Jun 09

LED Matrix built and working

I’ve assembled and coded up the LED Matrix shield that I designed. It’s running on an Intel Galieo, but should also be compatible with other Arduino UNO Compatible boards. Assembly pictures and video demos are included.

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Jun 03

Time travel will happen – and I can prove it.

About 14 years ago, around about the year 2000, I wrote an article for a magazine called ‘Develop‘ – it was a magazine for developers in the console game industry. The magazine printed it, but they called it the ‘the Oddview’ and the editor (Owain Bennallock) followed it with a sly comment that said something along the lines of “if anyone else has an odd view of the future, write in and let us know”. The thing is, my vision of the future came true. I have another vision of the future to share with you, I think you’ll find it interesting and maybe a little scary at the same time. It will come true and you will remember where you heard about it first.

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May 16

Virtual becomes Reality – The Galileo Project.

I few weeks ago I posted about how I designed an enclosure for Galileo boards. I used the ‘cloud’ based software known as Autodesk Fusion 360 to do the design work. I then ‘shared’ the data with a colleague in another country part of the UK. He very kindly printed the design out on his HP DesignJet and what was just a collection of bytes in a virtual web service is now a physical entity in the real world.

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May 02

Internet of Things DevKit build for Galileo

Intel have released instructions on how to build the DevKit Linux image for Galileo, which includes all the required developer tools and access to Intel’s package repository.

Check out the build instructions here (PDF).

I’ve built the image and tested it and will make an image of the SD Card available on this blog later.

Apr 09

Getting Galileo on WiFi

A guide to getting Galileo on WiFi

The Intel Galileo development board has a full sized PCIe connector on the bottom.

Using this connector you can add a WiFi card to Galileo, so that it can joint your WiFi network, or even create one of it’s own. Galileo is compatible with a number of WiFi cards, and drivers for most of the popular Intel cards are included in the Linux distribution that runs on Galileo.

This guide shows you how I added Galileo to my wifi network.

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Apr 02

Getting to know Galileo

The Intel Galileo is a development kit produced by Intel, based around the Intel Quark X1000 SoC. The Quark X1000 is a Pentium-class 32 Bit ‘System On Chip’ device, with intel’s ISA architecture. Lets take a look at it’s features and get to know it a bit. Continue reading

Feb 28

Logitech M570 Teardown and Repair

The Logitech M570 is one of very few thumb-operated trackballs on the market. For anyone, like me, who suffers from RSI in the wrist, it is an ideal replacement for a mouse as it removes all the moving back and forth – your wrist stays in one position and does not move when using it.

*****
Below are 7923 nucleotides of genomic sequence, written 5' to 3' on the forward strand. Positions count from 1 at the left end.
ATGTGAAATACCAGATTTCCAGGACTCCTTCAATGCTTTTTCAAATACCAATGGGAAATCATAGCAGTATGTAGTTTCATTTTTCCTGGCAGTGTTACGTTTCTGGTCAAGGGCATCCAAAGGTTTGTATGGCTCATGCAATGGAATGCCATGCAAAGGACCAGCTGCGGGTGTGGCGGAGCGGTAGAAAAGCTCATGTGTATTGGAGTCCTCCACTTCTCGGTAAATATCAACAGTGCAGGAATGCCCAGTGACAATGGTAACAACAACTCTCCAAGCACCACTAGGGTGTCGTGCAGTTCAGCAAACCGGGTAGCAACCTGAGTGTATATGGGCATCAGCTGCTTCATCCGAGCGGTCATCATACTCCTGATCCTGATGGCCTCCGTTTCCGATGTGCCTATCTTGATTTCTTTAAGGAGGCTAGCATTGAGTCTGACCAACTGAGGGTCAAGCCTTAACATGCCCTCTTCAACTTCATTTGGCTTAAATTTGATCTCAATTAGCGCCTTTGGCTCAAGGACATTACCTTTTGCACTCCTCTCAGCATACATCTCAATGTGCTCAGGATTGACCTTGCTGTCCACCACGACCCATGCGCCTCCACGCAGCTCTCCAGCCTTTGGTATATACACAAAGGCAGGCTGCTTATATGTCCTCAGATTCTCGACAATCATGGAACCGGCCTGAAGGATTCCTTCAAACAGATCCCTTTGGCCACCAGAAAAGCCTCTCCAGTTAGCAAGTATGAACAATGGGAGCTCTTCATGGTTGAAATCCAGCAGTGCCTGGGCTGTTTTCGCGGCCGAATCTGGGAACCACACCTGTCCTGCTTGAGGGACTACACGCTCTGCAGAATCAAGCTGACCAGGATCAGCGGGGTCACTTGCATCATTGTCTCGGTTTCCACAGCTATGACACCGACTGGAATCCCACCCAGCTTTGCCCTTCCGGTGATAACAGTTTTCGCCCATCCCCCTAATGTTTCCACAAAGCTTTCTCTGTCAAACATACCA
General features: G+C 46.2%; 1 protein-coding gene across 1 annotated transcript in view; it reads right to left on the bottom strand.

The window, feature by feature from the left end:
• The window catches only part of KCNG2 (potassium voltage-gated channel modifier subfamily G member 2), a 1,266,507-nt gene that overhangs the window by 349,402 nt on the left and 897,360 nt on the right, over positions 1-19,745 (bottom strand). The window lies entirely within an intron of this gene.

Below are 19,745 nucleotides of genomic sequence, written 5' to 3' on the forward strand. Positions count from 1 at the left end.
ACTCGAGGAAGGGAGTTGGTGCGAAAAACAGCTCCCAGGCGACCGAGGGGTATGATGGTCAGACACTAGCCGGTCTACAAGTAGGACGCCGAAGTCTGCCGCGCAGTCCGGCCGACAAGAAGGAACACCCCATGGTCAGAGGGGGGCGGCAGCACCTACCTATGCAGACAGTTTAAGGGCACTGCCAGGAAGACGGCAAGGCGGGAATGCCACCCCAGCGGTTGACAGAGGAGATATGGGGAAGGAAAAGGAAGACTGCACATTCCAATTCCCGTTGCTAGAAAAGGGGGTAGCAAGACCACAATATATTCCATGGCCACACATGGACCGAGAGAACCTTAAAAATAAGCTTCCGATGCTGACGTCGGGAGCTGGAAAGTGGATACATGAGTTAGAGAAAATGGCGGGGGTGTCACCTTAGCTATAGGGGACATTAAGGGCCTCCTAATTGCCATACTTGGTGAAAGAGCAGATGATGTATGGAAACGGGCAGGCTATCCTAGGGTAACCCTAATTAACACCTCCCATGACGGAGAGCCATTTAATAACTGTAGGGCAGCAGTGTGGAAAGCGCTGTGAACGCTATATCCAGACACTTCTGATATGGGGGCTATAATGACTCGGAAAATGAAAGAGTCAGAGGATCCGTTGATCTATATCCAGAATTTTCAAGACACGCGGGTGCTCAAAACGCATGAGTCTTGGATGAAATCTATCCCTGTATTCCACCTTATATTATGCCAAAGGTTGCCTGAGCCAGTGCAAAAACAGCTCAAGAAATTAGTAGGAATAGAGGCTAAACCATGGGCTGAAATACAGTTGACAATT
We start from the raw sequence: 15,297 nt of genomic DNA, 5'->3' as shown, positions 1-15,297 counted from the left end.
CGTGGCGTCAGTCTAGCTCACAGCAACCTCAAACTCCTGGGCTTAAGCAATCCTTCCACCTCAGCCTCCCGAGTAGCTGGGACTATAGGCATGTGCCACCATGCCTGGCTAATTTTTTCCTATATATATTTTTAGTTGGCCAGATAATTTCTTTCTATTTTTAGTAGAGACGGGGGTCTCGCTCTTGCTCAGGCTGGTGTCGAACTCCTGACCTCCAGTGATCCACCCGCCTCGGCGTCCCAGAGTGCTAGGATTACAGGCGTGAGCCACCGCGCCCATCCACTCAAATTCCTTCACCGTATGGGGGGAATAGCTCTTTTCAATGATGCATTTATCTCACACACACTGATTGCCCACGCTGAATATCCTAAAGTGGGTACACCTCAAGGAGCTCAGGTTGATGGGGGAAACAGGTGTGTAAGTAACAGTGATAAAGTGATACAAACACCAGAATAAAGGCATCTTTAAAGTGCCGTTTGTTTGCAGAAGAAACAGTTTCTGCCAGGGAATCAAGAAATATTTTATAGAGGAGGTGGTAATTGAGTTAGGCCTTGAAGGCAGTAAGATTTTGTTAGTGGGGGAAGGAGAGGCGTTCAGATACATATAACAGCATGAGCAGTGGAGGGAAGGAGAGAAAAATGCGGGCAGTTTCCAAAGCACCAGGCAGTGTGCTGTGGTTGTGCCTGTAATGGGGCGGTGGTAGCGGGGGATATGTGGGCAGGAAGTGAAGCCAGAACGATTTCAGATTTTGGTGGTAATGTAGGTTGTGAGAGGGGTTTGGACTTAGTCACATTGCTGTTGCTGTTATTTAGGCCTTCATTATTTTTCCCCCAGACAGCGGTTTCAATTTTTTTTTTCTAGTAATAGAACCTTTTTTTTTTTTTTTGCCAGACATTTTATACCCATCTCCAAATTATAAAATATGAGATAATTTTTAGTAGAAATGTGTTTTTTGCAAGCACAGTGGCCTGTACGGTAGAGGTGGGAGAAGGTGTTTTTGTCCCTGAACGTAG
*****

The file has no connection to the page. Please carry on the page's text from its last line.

I have had several of these over the years and they have all suffered from the same problem: after just a few weeks of using them, they start to develop problems like double-clicking and dropping files when you are trying to drag. I posted a blog about this earlier. You can read it here.

In this post we will teardown the M570 and repair the cause of the problem.

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Nov 28

Ink-Jet printed PCBs anyone?

I read in Electronics Weekly this week that the boffins over at Georgia Tech, alongside people from Microsoft Research and Tokyo University have developed a method of ‘printing’ circuit boards using a standard off the shelf ink-jet printer.

They basically took an empty ink cartridge and filled with an electrically conductive ink made with ‘silver nano particles’. When you print the circuit onto paper, the tracks are electrically conductive.

The main issue really is that it’s pretty hard to actually mount components onto paper, so they have to be glued on with electrically conductive paste. This is OK for basic proof of concept stuff, but it looks like we are still a way off from having truly functional printed-at-home circuit boards.

You can read the press release at Georgia Tech’s website here.

Printing with Silver Nano Particles anyone?

Printing with Silver Nano Particles

Nov 24

Using Creator v3.0 to target PSoC5 and PSoC5 LP

Recently Cypress updated their PSoC Creator tool suite to version 3.0.
V3.0 Brought with it some great new features, such as:

  • Auto Complete
  • Goto Definition
  • Code Explorer
  • Inline Diagnostics
  • Disabled code highlighting
  • Automatic indenting
  • And loads of other productivity and compiler improvements.

However as I have mentioned in this post before, the tool dropped support for the PSoC 5 Chip, which has been superseded by the fantastic new PSoC5LP Device. There are drop in replacements for every PSoC5 chip from the new 5LP Range. Cypress encourage developers to use the new 5LP devices in their new projects and when updating existing projects. The 5LP are pin and source-code compatible with the equivalent 5 Devices, but they are not binary code compatible. You need to rebuild your code with the new device selected in PSoC Creator.

But what do you do if you have an existing product, using PSoC5 devices that is out there in the field, all new boards that you manufacture should have 5LP on them, and you have to maintain and update the code on these boards? You cannot just build a project in the new tools and target the two devices – because the latest tools no longer support PSoC5, just the new PSoC5LP.

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